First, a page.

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Senior Citizen or Severely Disabled Programs

Prop 19 - Transfer of Base Year Value aged 55+

On November 3, 2020, California voters approved Proposition 19 (Assembly Constitutional Amendment 11, Stats. 2020, res. Ch. 31.) Prop. 19 adds sections to the California Constitution which in part changes new provisions for a base year value transfer of a principal residence for persons at least age 55 or severely disabled (known as Prop 60/90/110). Provided below are a few important changes approved by Prop. 19 for transfers of tax bases for seniors and severely disabled property owners. The value of the newly acquired property will be enrolled and billed as your new taxable value until your Prop 19 request is processed. This may take up to a year to complete depending on when your application was submitted. Once processed, a refund will be sent for any value difference. For more information please visit boe.ca.gov/prop19.

BEFORE
  • Implementing statute: RTC 69.5, Prop 60/90 and 110
  • Transfer tax bases between participating counties
  • Eligibility subject to value comparison of properties
  • Benefit can be used only once
AFTER
  • Implementing statute: TBD
  • Transfer tax bases between all counties
  • Eligibility not subject to value comparison of properties
  • Benefit can be used up to three times
  • Recipient is required to live in the property

FAQ

I am over the age of 55. What happens if I buy a new home that costs more than the original home and want to transfer my base year value?

You may be eligible for the exclusion. However, the portion that is over the value of the original property will be reassessed at current market value. You may claim this exclusion up to three times.

Base Year Transfer Calculation

Under Prop. 19, whether or not the base year value of an original principal residence can be transferred to a replacement principal residence, without adjustment, depends on the fair market values of the two properties.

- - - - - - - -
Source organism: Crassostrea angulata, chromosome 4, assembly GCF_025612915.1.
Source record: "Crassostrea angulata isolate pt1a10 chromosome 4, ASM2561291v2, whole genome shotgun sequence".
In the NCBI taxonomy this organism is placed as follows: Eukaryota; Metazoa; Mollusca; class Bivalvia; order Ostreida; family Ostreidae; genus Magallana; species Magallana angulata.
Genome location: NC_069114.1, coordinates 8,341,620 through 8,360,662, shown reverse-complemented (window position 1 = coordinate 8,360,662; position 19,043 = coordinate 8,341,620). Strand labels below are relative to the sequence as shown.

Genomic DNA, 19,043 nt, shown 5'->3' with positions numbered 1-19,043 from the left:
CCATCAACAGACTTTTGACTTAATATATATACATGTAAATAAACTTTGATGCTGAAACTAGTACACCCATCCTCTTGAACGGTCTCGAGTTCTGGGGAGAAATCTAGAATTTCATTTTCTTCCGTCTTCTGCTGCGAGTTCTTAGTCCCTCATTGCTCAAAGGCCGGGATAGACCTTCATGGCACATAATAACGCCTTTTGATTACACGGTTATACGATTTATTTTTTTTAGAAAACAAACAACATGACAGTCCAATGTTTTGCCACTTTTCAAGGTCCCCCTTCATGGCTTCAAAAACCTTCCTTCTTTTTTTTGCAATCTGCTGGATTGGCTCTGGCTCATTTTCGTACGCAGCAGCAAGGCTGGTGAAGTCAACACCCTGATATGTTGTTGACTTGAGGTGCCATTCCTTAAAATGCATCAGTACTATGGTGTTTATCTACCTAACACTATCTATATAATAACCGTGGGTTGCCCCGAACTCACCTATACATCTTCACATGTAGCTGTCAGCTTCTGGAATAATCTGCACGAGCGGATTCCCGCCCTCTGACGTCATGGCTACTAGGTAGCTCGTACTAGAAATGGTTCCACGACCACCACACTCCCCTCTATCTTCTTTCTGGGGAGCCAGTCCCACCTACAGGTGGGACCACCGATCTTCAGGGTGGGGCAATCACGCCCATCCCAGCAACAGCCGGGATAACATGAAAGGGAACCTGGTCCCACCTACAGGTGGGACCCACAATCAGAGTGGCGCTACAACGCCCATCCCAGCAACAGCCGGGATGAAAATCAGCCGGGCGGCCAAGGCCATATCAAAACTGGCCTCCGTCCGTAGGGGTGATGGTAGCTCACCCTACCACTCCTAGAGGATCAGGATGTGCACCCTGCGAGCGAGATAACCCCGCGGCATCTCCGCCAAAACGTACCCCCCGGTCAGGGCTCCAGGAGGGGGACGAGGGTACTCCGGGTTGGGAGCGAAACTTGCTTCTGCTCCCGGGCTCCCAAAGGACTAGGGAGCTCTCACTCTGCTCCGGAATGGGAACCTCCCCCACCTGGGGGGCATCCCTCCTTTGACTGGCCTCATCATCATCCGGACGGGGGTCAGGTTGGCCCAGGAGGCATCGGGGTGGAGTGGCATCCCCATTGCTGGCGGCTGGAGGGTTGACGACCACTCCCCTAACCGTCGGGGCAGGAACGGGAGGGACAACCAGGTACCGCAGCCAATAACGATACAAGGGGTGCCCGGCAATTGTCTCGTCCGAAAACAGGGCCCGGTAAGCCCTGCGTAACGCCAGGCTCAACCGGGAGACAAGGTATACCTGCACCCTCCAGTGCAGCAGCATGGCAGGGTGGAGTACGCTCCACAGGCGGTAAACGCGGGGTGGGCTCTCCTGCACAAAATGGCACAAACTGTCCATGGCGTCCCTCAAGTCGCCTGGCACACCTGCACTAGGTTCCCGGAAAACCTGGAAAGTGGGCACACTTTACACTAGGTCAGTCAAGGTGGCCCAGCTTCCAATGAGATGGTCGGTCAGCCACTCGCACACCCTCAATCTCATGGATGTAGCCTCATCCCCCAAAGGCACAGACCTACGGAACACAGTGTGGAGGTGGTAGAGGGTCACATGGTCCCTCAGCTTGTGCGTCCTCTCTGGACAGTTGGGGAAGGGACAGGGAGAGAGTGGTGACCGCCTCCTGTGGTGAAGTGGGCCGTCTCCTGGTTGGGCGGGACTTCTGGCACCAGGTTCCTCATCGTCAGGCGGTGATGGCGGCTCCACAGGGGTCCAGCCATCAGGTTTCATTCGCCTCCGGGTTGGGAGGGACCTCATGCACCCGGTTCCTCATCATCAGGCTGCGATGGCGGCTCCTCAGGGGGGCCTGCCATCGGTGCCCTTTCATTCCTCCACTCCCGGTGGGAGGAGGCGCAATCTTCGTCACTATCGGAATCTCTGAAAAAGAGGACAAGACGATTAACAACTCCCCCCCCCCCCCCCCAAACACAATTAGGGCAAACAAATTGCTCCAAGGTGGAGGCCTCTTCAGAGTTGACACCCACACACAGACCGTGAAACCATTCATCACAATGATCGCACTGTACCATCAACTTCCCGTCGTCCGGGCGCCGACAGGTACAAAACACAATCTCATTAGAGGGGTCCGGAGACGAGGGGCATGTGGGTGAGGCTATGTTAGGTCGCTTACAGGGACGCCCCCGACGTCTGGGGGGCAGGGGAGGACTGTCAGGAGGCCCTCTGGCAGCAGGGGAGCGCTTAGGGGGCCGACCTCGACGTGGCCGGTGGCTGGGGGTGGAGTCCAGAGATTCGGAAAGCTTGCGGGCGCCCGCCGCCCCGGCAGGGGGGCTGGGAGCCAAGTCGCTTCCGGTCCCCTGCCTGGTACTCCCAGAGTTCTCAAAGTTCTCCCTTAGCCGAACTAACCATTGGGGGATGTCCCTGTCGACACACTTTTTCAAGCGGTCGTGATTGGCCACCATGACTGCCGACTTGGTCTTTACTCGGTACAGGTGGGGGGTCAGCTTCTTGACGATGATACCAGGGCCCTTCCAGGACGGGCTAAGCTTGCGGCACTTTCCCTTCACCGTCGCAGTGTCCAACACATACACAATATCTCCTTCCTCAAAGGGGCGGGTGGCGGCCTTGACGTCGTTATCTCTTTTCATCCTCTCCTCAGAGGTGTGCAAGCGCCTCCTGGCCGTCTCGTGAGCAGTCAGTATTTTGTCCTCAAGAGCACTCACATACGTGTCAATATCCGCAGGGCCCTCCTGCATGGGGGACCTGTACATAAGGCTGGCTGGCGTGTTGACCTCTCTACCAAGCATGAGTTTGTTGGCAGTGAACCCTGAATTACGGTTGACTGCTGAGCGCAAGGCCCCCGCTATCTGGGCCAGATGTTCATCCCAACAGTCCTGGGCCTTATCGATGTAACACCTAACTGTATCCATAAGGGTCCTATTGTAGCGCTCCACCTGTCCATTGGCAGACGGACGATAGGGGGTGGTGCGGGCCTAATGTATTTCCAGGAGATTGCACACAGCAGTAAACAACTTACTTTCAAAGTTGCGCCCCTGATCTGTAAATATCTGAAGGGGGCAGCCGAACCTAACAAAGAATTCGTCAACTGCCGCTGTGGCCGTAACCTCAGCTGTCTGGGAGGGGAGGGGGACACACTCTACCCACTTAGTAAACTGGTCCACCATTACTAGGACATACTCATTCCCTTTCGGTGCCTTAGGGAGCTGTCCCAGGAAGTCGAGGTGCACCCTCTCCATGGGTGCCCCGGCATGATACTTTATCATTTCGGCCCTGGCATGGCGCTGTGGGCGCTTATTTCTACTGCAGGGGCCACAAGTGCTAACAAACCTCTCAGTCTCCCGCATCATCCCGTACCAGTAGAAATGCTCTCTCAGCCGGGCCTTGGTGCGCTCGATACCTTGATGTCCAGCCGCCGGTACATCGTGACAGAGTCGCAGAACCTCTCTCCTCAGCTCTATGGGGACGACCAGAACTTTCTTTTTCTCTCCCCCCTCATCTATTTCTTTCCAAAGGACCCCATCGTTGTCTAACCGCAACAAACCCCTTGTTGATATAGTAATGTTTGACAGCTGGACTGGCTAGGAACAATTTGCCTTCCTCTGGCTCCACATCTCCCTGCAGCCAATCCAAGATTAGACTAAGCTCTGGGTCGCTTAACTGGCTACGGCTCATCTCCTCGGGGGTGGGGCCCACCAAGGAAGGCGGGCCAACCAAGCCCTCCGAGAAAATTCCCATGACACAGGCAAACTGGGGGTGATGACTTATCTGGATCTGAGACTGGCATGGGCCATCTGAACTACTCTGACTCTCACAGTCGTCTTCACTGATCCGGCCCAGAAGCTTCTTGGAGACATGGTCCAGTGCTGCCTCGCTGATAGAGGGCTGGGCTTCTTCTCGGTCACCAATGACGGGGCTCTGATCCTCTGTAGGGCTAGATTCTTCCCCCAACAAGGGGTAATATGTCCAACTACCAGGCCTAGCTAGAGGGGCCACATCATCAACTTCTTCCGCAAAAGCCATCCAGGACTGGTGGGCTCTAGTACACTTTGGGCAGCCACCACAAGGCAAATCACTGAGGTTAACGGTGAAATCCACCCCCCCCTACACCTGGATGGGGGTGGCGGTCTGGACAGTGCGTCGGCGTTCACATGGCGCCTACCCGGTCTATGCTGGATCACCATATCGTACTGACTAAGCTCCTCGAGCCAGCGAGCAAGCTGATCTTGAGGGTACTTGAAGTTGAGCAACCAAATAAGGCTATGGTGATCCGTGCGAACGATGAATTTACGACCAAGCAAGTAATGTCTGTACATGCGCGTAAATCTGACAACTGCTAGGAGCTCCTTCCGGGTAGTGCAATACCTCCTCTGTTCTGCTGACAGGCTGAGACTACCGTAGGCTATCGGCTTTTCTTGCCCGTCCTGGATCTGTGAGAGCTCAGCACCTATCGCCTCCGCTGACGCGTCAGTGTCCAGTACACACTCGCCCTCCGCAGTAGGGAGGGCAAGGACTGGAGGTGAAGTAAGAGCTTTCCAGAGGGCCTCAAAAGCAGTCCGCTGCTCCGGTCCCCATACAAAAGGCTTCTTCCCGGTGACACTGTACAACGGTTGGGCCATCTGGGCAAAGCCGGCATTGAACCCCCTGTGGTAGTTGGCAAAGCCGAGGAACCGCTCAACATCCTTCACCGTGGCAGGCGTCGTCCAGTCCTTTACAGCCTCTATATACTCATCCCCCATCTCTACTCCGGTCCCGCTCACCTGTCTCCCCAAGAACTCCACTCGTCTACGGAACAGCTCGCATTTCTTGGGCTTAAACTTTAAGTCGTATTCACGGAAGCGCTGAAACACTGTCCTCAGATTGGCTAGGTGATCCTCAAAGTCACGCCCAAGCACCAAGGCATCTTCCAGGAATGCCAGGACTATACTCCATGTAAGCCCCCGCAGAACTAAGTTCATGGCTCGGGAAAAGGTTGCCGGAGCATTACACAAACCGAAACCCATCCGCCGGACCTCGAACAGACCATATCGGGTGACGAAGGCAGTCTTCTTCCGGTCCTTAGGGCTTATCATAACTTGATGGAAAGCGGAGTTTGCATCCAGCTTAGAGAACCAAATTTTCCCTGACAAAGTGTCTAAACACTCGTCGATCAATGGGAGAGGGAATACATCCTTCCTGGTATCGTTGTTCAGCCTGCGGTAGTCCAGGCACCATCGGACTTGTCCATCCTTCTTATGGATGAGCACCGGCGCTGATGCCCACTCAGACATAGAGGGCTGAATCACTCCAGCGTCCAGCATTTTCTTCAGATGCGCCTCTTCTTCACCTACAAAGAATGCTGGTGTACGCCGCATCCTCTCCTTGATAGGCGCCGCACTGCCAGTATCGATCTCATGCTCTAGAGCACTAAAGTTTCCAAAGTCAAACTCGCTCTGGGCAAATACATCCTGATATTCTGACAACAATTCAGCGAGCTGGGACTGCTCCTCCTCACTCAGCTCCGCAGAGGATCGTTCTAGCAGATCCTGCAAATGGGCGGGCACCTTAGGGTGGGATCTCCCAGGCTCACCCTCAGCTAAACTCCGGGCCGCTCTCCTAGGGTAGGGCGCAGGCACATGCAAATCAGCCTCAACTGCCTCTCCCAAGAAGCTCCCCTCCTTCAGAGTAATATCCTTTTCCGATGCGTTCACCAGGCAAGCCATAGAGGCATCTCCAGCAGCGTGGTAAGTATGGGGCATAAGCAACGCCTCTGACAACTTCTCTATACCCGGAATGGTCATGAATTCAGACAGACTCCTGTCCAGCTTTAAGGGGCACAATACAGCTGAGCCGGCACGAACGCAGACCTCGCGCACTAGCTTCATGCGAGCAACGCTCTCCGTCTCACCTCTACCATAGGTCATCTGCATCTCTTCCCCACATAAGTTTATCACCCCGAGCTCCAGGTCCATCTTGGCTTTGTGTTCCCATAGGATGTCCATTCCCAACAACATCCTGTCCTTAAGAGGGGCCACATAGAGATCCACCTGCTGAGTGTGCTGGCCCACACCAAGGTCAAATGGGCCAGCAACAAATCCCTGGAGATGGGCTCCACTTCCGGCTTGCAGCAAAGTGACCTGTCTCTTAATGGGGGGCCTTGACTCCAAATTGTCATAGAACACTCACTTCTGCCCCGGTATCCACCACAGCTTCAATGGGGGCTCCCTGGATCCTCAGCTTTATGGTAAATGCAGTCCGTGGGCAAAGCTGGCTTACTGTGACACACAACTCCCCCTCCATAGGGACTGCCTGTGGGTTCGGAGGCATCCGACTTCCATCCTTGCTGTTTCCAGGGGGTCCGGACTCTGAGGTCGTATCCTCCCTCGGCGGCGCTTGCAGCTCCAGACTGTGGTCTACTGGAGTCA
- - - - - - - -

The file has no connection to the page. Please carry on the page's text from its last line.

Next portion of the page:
If the fair market value of the replacement principal residence does not exceed the fair market value of the original principal residence, the factored base year value of the original principal residence can be transferred to the replacement principal residence without adjustment.

However, if the fair market value of the replacement principal residence does exceed the fair market value of the original principal residence, the difference between the two market values swill be added to the factored base year value of the original principal residence. The sum will be the new base year value of the replacement principal residence.

EXAMPLE

Homeowner, which is over age 55, sells a principal residence on June 28, 2021 for a full cash value of $700,000. At the time of sale, the single-family residence has a factored base year value of $225,738. On July 22, 2021, a replacement principal residence is purchased for a full cash value of $800,000. Since the full cash value of the replacements principal residence exceeds the full cash value of the original principal residence, the difference in full cash values must be calculated and added to the transferred factored base year value.

1. Calculate the difference in full cash values
$800,000 - $700,000 = $100,000
Replacement Original Difference
2. Add difference to factored base year value
$225,738 + $100,000 = $325,738
Factored BYV Difference New base year value of
replacement principal residence

If you would like additional information regarding this subject, you may submit your question to our public service staff by using our Public Inquiry Form

Prop 19 - Intergenerational Transfers (Parent/Child and Grandparent/Grandchild)

For more information see the Ownership Transfers within the Family section of our web site.

Homeowner Assistance Program

IMPORTANT: The State budget, approved for the 2008/09 fiscal year, deleted funding for the Homeowner Assistance Program. Since there is no funding in the State budget for this program, 2008 claims cannot be paid or processed. If you have any questions, please contact the State Franchise Tax Board at
(800) 852-5711 or visit their web site

Property Tax Postponement

On September 28, 2014, Assembly Bill 2231 was signed into law reinstating, with some revisions, the State Controller's Property Tax Postponement Program. The program allows senior, blind and disabled citizens, with an annual income of $35,000 or less and 40% equity in their homes, to apply to defer property tax payments on their primary residence. Beginning October 1, 2016 applications may be filed with the State Controller. For more program information contact the State Controller's Office at 1-800-952-5661 or visit their website.